Tsampodimou emphasised that a court case is not an easy thing to handle. In particular, she pointed out that, in addition to money and mental strength, trials require a lot of time on the part of the defendant to prove his or her point – with the outcome still uncertain.
“For example, in my article, I was making judgments in an ethical context based on ethical principles,” she recalled. “I am afraid that if we had gone to the court, the judges would probably not get to the substance of my article, but judge it according to narrow legal frameworks and technical details.”
As a result, Tsampodimou said, “a mistake in a date that does not alter at all the meaning of the article or the purpose could be enough to get me convicted”.
Journalist vs. journalist
Although Tsampodimou is satisfied with the way things turned out, there is still another issue she feels needs to be addressed regarding her case: the fact that the lawsuit against her was filed a former journalist and current fellow member of the Journalists’ Union of Macedonia and Thrace Daily Newspapers (ESIEMTH).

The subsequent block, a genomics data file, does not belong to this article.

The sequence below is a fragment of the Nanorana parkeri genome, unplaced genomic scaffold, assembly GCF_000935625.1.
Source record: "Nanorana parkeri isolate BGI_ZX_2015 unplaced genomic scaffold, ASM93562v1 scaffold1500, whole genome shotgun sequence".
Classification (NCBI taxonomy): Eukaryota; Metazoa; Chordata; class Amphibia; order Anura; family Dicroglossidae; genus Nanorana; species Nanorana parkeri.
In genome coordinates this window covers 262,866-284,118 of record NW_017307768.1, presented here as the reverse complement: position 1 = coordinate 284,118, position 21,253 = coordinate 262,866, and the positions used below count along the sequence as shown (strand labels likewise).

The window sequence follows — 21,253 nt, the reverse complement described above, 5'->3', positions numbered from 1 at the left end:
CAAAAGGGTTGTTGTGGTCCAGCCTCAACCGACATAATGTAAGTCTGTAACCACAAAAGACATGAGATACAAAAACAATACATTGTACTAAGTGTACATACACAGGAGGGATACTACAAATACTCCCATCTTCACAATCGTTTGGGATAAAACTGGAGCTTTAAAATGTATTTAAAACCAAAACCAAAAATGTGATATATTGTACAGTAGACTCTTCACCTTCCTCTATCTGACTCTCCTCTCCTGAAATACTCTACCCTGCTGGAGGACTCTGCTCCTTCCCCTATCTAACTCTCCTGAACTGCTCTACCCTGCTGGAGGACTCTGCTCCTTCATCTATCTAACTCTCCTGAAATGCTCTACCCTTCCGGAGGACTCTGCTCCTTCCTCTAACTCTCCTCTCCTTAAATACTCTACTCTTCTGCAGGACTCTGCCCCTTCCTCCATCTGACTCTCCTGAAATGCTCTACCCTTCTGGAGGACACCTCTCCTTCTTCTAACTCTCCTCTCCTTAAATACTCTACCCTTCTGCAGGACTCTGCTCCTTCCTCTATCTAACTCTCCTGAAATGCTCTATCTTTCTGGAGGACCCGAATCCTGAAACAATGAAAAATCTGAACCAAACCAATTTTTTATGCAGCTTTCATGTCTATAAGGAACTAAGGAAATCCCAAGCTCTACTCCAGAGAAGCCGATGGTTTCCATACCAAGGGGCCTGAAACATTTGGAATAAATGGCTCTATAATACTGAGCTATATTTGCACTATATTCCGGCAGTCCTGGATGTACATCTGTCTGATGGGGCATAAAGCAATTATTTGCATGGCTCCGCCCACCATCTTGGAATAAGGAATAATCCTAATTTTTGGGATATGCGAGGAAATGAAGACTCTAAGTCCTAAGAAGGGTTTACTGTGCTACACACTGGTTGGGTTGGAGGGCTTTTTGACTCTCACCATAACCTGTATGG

“Given that our union has been fighting for years against the ‘industry’ of libel suits against the press, I consider it incredible that a former journalist would make use of his political privileges and act against a another journalist”, Tsampodimou told IPI.
Like other unions in Greece, ESIEMTH has campaigned strongly against the threat to press freedom from disproportionate libel laws and claims. It said it worked behind the scenes to pressure Triantafyllidis to withdraw his suit, but decided not to stage a public intervention given that both parties were members and out of fear of weakening its position in other, similar cases.
The absence of a public statement left Tsampodimou frustrated. But she added that, in any case, she is happy her ideal is over and, most importantly, that it did not leave her feeling threatened or pressured to censor herself.
“As Triantafyllidis is still in the Greek Parliament, taking decisions affecting all citizens, our work is to examine his actions and not look away regarding anything that may affect people’s lives,” she concluded. “So that is exactly what I will keep on doing.”